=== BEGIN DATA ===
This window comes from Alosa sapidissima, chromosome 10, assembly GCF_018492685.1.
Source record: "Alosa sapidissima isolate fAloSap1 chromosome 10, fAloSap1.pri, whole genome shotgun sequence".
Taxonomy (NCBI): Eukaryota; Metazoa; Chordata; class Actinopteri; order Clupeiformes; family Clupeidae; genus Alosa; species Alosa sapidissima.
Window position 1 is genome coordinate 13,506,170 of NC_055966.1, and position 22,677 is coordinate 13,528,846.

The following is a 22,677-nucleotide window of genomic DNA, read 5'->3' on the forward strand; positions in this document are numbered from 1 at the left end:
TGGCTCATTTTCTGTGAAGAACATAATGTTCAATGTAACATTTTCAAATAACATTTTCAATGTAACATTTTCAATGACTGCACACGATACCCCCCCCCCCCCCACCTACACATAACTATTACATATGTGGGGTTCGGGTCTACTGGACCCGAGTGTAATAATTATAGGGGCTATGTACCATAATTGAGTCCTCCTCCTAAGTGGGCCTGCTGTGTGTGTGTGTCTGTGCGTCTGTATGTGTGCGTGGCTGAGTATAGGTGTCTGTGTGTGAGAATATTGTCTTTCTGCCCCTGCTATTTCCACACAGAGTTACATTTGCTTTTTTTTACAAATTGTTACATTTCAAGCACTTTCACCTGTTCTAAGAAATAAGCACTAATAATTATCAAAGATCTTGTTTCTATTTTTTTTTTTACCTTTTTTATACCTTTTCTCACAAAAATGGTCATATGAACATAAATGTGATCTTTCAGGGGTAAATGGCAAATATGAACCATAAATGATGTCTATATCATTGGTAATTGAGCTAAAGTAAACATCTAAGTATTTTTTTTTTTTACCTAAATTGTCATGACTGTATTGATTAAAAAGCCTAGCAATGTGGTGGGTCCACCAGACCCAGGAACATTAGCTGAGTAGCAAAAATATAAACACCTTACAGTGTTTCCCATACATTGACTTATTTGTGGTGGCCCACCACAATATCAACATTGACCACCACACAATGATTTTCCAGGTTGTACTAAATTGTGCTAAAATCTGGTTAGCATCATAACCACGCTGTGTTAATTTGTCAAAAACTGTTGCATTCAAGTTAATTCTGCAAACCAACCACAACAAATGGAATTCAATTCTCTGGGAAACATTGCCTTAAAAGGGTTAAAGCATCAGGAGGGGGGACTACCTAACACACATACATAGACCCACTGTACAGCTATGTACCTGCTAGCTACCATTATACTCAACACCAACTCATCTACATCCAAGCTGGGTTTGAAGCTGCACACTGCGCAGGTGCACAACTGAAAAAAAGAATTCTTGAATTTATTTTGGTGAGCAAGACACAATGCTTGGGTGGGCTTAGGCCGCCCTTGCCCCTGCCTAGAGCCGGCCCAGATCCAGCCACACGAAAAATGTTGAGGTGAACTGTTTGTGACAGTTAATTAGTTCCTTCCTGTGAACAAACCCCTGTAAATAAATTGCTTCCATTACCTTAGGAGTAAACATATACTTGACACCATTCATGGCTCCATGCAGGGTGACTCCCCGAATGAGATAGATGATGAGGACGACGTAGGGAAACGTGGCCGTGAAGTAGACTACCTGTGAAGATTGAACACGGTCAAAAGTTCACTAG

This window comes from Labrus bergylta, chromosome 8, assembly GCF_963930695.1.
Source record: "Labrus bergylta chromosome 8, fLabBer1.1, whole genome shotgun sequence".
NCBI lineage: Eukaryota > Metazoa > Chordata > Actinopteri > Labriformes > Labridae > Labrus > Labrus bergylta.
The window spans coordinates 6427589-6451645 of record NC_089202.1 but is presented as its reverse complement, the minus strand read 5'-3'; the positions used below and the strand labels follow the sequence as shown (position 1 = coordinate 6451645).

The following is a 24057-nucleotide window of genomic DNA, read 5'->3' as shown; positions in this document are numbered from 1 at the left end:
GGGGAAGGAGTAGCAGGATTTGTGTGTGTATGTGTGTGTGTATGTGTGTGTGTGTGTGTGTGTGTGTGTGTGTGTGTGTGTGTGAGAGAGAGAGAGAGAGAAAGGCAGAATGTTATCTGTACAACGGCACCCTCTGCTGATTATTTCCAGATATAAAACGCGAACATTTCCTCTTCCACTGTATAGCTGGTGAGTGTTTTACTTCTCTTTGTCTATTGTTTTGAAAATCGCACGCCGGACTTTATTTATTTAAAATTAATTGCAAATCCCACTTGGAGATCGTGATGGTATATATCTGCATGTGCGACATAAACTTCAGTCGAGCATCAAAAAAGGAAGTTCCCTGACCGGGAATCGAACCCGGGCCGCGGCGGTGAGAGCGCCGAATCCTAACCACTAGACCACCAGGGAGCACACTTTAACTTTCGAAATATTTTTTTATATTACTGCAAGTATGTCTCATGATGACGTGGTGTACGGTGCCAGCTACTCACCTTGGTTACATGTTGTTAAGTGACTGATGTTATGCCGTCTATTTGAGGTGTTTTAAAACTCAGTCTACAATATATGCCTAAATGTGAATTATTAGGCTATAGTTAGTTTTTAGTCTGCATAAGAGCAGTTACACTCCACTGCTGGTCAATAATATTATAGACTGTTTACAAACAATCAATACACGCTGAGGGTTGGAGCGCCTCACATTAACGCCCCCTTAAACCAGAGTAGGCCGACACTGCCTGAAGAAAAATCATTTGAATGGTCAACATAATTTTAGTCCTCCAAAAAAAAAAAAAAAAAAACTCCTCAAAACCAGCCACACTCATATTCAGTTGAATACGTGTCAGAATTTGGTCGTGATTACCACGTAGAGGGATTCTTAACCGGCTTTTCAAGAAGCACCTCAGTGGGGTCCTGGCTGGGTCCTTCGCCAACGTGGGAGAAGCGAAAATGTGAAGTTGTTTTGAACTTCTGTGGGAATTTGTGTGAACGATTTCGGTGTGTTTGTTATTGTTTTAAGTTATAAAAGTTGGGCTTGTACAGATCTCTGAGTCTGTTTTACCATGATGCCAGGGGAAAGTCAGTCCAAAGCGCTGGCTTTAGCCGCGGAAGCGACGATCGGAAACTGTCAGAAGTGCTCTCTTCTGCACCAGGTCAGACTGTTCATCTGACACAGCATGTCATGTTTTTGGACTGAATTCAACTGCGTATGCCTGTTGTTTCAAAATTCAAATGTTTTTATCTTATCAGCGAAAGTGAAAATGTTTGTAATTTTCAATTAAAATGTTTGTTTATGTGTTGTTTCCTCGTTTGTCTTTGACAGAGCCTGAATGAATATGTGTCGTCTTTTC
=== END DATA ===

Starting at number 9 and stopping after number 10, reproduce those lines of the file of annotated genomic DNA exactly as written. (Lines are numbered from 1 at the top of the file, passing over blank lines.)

NCBI lineage: Eukaryota > Metazoa > Chordata > Actinopteri > Labriformes > Labridae > Labrus > Labrus bergylta.
The window spans coordinates 6427589-6451645 of record NC_089202.1 but is presented as its reverse complement, the minus strand read 5'-3'; the positions used below and the strand labels follow the sequence as shown (position 1 = coordinate 6451645).